Sandwiched between the resorts of Fuengirola and Torremolinos, Benalmádena was founded and named by the Moors. The name literally means 'Son of the Mines' and refers to the lignite mines in the hills behind the town that were an important part of the local economy. One mine, Mina del Trinidad, now abandoned, can still be explored with care. The mines were the reason for the foundation of Benalmádena Pueblo that is situated a kilometre inland from the coast and at an altitude of 280 metres.
Its position, away from the shore, gave the population some protection from the scourge of this coast, the Barbary Pirates. In Benalmádena Costa you will still find the remains of no less than three Torres or watchtowers that were used to give advance warning of a raid. Benalmádena was known as the 'Vigía de la Costa', 'lookout post for the coast'. The remains of Torre Bermeja can still be seen at Avenida del Alay, Torre Quebrada in Torrequebrada, and Torre Muelle in the Torremuelle area of town.
The Moors, however, were not the first inhabitants. During the Roman period, there were at least three villas, one in the Torremuelle area, another in the Los Molinillos area and the other in the Benalroma area. The full extent of these ruins is not yet known and all three are poorly preserved.
Today the old town is a picturesque, colourful, typical Andalucian village in the foothills of the mountains with sweeping views over the coast. Its narrow, flower-filled white cobbled streets, hot red geraniums appear to be the most popular plant, with the occasional shop or bar are well worth an hour or so. During the evening, Benalmádena Pueblo is a favourite place to eat with many decent restaurants in the vicinity of Plaza de España where you will see a wonderful sculpture called 'Niña de Benalmádena', 'the little girl of Benalmádena', a small girl holding out a seashell in her open hands.
For most people though Benalmádena Costa is their destination; with little wonder. There are ten kilometres of beaches ranging from wide and sandy on the main beach that runs from the marina in the north in front of the paseo with its shops, bars and restaurants to the anachronistic Bil Bil castle, to isolated rocky coves as you move towards Fuengirola in the west. Bil Bil Castle, built in a Moorish style, was actually constructed in 1927 and serves as a centre for exhibitions, concerts and conferences.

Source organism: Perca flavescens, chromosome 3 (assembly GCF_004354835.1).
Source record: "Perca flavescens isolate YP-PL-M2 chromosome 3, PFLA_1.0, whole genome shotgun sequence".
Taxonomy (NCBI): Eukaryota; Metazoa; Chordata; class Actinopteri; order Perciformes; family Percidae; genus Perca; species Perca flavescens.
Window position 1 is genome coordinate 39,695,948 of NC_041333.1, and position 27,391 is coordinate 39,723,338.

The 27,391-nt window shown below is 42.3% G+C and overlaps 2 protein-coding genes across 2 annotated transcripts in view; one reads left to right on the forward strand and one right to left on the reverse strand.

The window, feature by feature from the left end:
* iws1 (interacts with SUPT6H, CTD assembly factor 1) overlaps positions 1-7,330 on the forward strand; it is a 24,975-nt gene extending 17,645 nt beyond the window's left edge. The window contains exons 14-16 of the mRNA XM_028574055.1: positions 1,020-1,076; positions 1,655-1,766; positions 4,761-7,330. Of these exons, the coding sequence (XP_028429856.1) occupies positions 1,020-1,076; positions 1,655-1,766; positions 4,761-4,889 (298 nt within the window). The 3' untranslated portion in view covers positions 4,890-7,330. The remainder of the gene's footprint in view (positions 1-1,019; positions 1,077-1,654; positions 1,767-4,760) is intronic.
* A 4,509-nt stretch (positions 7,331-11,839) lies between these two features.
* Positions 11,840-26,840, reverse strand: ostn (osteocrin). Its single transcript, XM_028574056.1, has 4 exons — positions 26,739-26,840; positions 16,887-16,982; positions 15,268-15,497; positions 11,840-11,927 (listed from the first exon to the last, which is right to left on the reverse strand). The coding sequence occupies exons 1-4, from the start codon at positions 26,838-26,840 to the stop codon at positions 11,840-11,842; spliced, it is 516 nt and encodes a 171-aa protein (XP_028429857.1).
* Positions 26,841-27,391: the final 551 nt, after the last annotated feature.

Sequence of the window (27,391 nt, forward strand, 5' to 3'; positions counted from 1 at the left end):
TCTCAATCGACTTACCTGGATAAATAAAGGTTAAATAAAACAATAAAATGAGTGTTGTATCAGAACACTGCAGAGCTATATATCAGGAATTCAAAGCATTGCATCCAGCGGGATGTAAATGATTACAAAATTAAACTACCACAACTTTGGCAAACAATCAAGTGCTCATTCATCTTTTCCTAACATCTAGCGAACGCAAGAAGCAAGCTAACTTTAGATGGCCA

From Bil Bil, a pleasant walk takes you to the marina. This marina rates amongst the best in the world and has won the award of 'Best Marina in the World' several times since its opening in 1982. Combining the water and boat moorings with commercial buildings and residential property built upon islands, the unique effect created, is that of a whole community, unlike many other marinas where a sharp definition between landlubbers and 'yachties' seems to prevail. The architecture of Benalmádena Marina onshore is a mix of Indian, Arabic and Andalucían and is surprisingly harmonious. Several little bridges span the water giving access to the innovative residential islands where three blocks of luxury apartments are housed. Cars are parked unobtrusively under awnings supported by huge carved pillars and small leafy gardens hide amphorae lying like lost treasures. Mosaic walls depict the sea's waves while the staircase leading to one of the entrances is a shimmering mosaic fish. The overall effect is pleasing and relaxing and whichever way you look you are surrounded by water.